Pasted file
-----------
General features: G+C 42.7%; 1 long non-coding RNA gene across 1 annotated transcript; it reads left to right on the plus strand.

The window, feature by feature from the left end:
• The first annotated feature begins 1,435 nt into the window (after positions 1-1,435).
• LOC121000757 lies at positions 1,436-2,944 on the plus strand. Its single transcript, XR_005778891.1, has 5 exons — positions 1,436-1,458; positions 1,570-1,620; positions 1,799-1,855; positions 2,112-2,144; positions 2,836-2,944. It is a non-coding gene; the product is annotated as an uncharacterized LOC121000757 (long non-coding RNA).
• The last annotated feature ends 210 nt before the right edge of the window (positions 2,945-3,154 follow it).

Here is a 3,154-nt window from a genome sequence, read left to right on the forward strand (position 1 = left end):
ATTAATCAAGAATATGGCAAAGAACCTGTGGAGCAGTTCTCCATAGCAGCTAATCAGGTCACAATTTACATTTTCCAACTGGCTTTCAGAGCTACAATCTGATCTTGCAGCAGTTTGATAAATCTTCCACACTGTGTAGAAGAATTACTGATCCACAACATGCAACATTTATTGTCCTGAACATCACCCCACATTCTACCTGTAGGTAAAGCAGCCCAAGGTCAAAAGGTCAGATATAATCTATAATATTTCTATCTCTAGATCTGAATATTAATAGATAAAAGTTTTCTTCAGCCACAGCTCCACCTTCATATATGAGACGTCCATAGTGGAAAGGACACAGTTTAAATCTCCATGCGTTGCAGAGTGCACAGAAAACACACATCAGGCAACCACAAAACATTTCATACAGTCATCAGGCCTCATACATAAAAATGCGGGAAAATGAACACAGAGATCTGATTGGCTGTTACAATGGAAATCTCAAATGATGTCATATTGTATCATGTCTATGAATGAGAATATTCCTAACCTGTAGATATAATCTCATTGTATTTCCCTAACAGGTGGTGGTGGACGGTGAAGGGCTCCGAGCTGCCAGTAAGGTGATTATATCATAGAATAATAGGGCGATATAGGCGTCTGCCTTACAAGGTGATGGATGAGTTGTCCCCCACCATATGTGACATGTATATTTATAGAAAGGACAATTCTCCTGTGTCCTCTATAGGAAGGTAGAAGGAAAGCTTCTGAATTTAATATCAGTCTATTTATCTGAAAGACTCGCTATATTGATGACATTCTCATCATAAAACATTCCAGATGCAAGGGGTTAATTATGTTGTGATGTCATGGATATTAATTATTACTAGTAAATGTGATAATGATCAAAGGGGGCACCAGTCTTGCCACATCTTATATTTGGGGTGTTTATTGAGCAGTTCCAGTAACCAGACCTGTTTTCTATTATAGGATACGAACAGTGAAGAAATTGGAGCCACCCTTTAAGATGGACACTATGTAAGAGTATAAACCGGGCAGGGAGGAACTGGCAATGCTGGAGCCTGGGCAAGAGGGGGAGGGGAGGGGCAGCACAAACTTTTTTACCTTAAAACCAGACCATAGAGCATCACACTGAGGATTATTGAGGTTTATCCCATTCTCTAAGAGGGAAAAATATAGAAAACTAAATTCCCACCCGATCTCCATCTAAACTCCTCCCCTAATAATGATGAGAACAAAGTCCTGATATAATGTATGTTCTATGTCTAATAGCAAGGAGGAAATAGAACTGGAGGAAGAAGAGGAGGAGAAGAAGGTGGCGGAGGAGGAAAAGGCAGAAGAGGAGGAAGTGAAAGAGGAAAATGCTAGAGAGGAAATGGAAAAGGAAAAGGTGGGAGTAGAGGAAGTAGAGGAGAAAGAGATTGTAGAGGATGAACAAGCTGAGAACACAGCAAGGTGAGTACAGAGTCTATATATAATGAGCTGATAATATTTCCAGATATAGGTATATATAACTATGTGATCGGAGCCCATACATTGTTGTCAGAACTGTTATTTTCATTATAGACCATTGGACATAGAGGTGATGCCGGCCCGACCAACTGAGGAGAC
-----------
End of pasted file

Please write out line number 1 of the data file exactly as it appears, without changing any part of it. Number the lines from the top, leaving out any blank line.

General features: G+C 42.7%; 1 long non-coding RNA gene across 1 annotated transcript; it reads left to right on the plus strand.